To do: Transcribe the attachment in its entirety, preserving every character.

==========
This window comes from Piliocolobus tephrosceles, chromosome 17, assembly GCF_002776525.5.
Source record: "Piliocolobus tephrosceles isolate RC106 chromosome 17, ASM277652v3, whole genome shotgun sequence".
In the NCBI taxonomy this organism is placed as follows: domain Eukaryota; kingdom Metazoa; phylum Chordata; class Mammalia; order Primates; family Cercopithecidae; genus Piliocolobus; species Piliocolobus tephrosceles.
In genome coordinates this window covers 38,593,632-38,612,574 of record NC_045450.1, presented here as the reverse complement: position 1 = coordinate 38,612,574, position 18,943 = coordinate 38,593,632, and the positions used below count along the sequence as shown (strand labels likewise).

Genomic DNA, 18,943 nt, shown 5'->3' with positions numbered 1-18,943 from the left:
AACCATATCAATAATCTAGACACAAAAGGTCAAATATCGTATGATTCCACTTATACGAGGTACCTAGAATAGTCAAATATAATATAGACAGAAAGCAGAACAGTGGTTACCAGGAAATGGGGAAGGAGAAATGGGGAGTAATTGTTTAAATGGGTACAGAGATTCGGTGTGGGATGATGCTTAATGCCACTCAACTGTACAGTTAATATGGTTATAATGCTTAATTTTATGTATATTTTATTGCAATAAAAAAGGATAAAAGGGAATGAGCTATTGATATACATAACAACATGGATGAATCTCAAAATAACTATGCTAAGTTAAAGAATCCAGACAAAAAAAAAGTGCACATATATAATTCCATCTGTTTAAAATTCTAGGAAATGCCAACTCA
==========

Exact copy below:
This window comes from Piliocolobus tephrosceles, chromosome 17, assembly GCF_002776525.5.
Source record: "Piliocolobus tephrosceles isolate RC106 chromosome 17, ASM277652v3, whole genome shotgun sequence".
In the NCBI taxonomy this organism is placed as follows: domain Eukaryota; kingdom Metazoa; phylum Chordata; class Mammalia; order Primates; family Cercopithecidae; genus Piliocolobus; species Piliocolobus tephrosceles.
In genome coordinates this window covers 38,593,632-38,612,574 of record NC_045450.1, presented here as the reverse complement: position 1 = coordinate 38,612,574, position 18,943 = coordinate 38,593,632, and the positions used below count along the sequence as shown (strand labels likewise).

Genomic DNA, 18,943 nt, shown 5'->3' with positions numbered 1-18,943 from the left:
AACCATATCAATAATCTAGACACAAAAGGTCAAATATCGTATGATTCCACTTATACGAGGTACCTAGAATAGTCAAATATAATATAGACAGAAAGCAGAACAGTGGTTACCAGGAAATGGGGAAGGAGAAATGGGGAGTAATTGTTTAAATGGGTACAGAGATTCGGTGTGGGATGATGCTTAATGCCACTCAACTGTACAGTTAATATGGTTATAATGCTTAATTTTATGTATATTTTATTGCAATAAAAAAGGATAAAAGGGAATGAGCTATTGATATACATAACAACATGGATGAATCTCAAAATAACTATGCTAAGTTAAAGAATCCAGACAAAAAAAAAGTGCACATATATAATTCCATCTGTTTAAAATTCTAGGAAATGCCAACTCA